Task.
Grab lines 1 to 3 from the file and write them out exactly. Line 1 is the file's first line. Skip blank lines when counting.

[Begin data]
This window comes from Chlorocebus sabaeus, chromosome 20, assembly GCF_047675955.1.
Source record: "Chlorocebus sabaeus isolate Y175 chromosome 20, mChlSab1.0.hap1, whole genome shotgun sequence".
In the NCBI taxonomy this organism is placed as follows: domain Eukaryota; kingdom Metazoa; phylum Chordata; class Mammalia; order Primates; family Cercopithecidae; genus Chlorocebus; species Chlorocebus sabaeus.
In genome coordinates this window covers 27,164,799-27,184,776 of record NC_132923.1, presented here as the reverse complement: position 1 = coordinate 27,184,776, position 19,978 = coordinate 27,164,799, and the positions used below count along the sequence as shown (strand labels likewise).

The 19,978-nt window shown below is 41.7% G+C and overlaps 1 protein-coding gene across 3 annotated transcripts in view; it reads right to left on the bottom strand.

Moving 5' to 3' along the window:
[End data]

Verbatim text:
This window comes from Chlorocebus sabaeus, chromosome 20, assembly GCF_047675955.1.
Source record: "Chlorocebus sabaeus isolate Y175 chromosome 20, mChlSab1.0.hap1, whole genome shotgun sequence".
In the NCBI taxonomy this organism is placed as follows: domain Eukaryota; kingdom Metazoa; phylum Chordata; class Mammalia; order Primates; family Cercopithecidae; genus Chlorocebus; species Chlorocebus sabaeus.